ditto is a mocking library that takes its heritage from gmock, rather than
from Michael Foord's
mock, now included with stock Python. That means
is fail-fast, and mock objects feel a lot like the objects they replace.
For the full documentation, rtfd.
I try to keep it built and up to date, but I don't promise anything. :) You can build the full doc yourself with the doc directory Makefile, but the real doc is all in docstrings in the source.
I wanted to build something subtley different than Python's
mock is an "Arrange, Act, Assert" (AAA) library. That means mock
objects are totally generic when they're created. They simply write down how
they're interacted with. A developer makes assertions about function calls that
happened to the mock after a test completes, but configures stubs (return
values) beforehand. In a sense, the two behaviors (stub and mock) are separate
and distinct features of the library, which is confusing and limited.
I don't have a catchy acronym for the order of things in
ditto, but here's
roughly how it works.
- Mock a particular, explicit class
- Declare expectations on its methods
- Run your test.
Wait for failures, when the code doesn't interact with a mock like you've expected it to. As for stubs, they're just expectations that never expire and that are optional.
ditto, return values are declared on expectations, not on the mocks,
themselves. That means you declare both the expectation and what that call
should return at the same time. This gives you the power to couple return
values to your assertions about interaction.
ditto mocks specifically mock a particular class. This is
intentional. Python mocks don't know what objects they're mocking, so your
test code is free to treat them however it likes. This flexibility is not
welcome -- it means passing tests don't really mean bugfree code. (You could,
say, call a method that doesn't even exist on the real object, and a normal
Python mock would just return None.)
ditto only lets you override stuff on the
class you're actually mocking.
ditto, you set expecations, then, you use the mocks. In python mock,
because you don't assert before you act, it means it's impossible to "fail
fast" in a test. When your asserts fail, it doesn't come with a useful stack
trace. That's fine for short, simple code, but most of the time you want your
library to throw an exception the second it knows something has gone wrong,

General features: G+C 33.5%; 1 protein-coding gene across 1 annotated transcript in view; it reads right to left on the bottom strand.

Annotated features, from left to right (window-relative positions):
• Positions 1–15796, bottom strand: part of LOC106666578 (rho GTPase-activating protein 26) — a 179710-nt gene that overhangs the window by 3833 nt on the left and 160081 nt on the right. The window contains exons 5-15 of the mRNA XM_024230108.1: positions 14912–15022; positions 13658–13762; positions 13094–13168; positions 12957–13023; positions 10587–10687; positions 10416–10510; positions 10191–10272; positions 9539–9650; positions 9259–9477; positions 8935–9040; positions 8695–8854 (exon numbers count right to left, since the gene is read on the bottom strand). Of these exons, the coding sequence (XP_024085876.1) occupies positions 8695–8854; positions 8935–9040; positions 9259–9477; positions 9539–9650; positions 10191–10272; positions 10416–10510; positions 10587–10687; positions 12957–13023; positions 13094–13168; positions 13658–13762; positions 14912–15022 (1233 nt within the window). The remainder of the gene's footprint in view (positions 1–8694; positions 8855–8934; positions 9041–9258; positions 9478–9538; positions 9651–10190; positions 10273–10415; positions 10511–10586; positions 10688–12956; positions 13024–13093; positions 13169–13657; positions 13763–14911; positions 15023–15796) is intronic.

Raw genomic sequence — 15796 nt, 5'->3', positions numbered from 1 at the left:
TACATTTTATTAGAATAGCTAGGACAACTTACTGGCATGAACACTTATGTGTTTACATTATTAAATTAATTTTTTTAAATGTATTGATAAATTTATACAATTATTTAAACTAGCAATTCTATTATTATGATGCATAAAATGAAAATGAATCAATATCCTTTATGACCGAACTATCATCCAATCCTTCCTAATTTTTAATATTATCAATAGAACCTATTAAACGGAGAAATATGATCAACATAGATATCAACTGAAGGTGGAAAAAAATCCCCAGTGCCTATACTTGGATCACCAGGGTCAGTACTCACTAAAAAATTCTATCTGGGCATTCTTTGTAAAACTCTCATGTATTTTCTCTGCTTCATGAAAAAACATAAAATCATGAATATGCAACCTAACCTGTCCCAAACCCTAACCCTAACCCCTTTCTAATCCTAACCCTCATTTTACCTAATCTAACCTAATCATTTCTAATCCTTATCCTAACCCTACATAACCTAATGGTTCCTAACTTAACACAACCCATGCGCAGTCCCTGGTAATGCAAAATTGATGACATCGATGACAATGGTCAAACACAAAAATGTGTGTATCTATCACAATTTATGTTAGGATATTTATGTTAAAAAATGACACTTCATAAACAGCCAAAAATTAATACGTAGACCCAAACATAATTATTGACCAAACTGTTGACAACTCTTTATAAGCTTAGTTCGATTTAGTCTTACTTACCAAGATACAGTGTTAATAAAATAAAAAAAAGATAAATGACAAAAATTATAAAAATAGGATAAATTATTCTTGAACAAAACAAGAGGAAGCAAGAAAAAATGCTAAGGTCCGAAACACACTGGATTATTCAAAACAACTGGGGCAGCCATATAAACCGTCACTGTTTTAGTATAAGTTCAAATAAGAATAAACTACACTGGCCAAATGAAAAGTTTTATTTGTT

that way there's a stacktrace you can use to understand where the bug is. The
ditto doesn't fail fast is when you assert that your test is done
and there are outstanding expectations (meaning that the erroneous behavior is
actually the lack of any behavior at all -- you never called a function that
you were supposed to call). You can't have a stacktrace for something that
didn't happen, so I'm okay with this.
Python mock also has no graceful way to mock out "protocol" (sometimes called "special") methods, because mock objects can be literally anything (functions, even). You have to explicitly use a separate class, MagicMock?, and you might not get the behavior you expect.
Finally, I really hate monkey patching, and Python's mock library seems to encourage it. In general, I much prefer the dependency injection pattern. Classes shouldn't depend explicitly on a specific type (or explicitly invoke constructors). Instead, classes should be wired together at runtime. This allows your test harness to wire in mocks instead of real objects, and obviates the need for monkey patching. Allowing people to use patchers encourages them to not use the principle of loose coupling in their design. If they're importing some other module and calling its constructor, rather than accepting an instance as an argument, they created what you might call a "false dependency", and they've tightly coupled their module to the other. This might sound contrary to the Pythonic ideal that you shoudln't dictate how people use your code, but monkey patching happens to be something that I so fundamentally hate that, in this case, I'd rather violate the Pythonic ideals than allow it.